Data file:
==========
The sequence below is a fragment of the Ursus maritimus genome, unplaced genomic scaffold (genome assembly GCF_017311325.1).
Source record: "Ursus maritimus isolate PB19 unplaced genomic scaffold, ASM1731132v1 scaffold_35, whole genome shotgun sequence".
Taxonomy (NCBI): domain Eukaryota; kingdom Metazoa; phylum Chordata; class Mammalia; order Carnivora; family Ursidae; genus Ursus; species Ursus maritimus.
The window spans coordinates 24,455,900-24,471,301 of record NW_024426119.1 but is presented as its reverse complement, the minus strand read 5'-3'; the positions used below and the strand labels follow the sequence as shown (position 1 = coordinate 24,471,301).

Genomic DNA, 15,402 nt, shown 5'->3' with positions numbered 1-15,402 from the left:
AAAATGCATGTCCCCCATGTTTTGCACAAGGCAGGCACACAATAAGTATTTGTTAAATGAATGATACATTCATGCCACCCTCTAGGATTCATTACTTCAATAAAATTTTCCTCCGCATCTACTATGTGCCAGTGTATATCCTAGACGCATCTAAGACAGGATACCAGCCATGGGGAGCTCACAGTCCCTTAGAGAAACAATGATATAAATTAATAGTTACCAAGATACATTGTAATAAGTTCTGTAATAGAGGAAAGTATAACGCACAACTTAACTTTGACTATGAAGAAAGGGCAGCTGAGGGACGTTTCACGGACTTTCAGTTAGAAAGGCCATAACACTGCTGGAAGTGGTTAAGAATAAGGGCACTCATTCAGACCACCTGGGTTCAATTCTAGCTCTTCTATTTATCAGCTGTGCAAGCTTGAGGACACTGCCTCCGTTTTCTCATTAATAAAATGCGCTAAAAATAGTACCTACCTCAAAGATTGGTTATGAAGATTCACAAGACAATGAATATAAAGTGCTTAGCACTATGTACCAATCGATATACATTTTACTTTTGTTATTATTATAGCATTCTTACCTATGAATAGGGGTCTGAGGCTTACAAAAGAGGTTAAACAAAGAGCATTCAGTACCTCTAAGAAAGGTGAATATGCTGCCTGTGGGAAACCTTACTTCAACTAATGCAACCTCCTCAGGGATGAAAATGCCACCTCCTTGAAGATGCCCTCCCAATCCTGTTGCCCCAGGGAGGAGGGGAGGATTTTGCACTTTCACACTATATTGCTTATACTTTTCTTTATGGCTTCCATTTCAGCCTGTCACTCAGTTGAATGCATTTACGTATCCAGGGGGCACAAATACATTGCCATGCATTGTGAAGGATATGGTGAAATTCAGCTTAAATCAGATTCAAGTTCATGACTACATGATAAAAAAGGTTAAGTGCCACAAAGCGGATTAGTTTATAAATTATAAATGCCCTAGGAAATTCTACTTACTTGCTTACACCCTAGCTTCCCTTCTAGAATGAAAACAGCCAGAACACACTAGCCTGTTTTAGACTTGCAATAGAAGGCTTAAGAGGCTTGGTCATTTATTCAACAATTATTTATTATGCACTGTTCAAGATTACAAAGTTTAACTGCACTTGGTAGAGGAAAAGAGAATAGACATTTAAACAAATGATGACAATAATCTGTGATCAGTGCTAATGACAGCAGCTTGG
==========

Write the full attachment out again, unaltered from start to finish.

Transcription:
The sequence below is a fragment of the Ursus maritimus genome, unplaced genomic scaffold (genome assembly GCF_017311325.1).
Source record: "Ursus maritimus isolate PB19 unplaced genomic scaffold, ASM1731132v1 scaffold_35, whole genome shotgun sequence".
Taxonomy (NCBI): domain Eukaryota; kingdom Metazoa; phylum Chordata; class Mammalia; order Carnivora; family Ursidae; genus Ursus; species Ursus maritimus.
The window spans coordinates 24,455,900-24,471,301 of record NW_024426119.1 but is presented as its reverse complement, the minus strand read 5'-3'; the positions used below and the strand labels follow the sequence as shown (position 1 = coordinate 24,471,301).

Genomic DNA, 15,402 nt, shown 5'->3' with positions numbered 1-15,402 from the left:
AAAATGCATGTCCCCCATGTTTTGCACAAGGCAGGCACACAATAAGTATTTGTTAAATGAATGATACATTCATGCCACCCTCTAGGATTCATTACTTCAATAAAATTTTCCTCCGCATCTACTATGTGCCAGTGTATATCCTAGACGCATCTAAGACAGGATACCAGCCATGGGGAGCTCACAGTCCCTTAGAGAAACAATGATATAAATTAATAGTTACCAAGATACATTGTAATAAGTTCTGTAATAGAGGAAAGTATAACGCACAACTTAACTTTGACTATGAAGAAAGGGCAGCTGAGGGACGTTTCACGGACTTTCAGTTAGAAAGGCCATAACACTGCTGGAAGTGGTTAAGAATAAGGGCACTCATTCAGACCACCTGGGTTCAATTCTAGCTCTTCTATTTATCAGCTGTGCAAGCTTGAGGACACTGCCTCCGTTTTCTCATTAATAAAATGCGCTAAAAATAGTACCTACCTCAAAGATTGGTTATGAAGATTCACAAGACAATGAATATAAAGTGCTTAGCACTATGTACCAATCGATATACATTTTACTTTTGTTATTATTATAGCATTCTTACCTATGAATAGGGGTCTGAGGCTTACAAAAGAGGTTAAACAAAGAGCATTCAGTACCTCTAAGAAAGGTGAATATGCTGCCTGTGGGAAACCTTACTTCAACTAATGCAACCTCCTCAGGGATGAAAATGCCACCTCCTTGAAGATGCCCTCCCAATCCTGTTGCCCCAGGGAGGAGGGGAGGATTTTGCACTTTCACACTATATTGCTTATACTTTTCTTTATGGCTTCCATTTCAGCCTGTCACTCAGTTGAATGCATTTACGTATCCAGGGGGCACAAATACATTGCCATGCATTGTGAAGGATATGGTGAAATTCAGCTTAAATCAGATTCAAGTTCATGACTACATGATAAAAAAGGTTAAGTGCCACAAAGCGGATTAGTTTATAAATTATAAATGCCCTAGGAAATTCTACTTACTTGCTTACACCCTAGCTTCCCTTCTAGAATGAAAACAGCCAGAACACACTAGCCTGTTTTAGACTTGCAATAGAAGGCTTAAGAGGCTTGGTCATTTATTCAACAATTATTTATTATGCACTGTTCAAGATTACAAAGTTTAACTGCACTTGGTAGAGGAAAAGAGAATAGACATTTAAACAAATGATGACAATAATCTGTGATCAGTGCTAATGACAGCAGCTTGG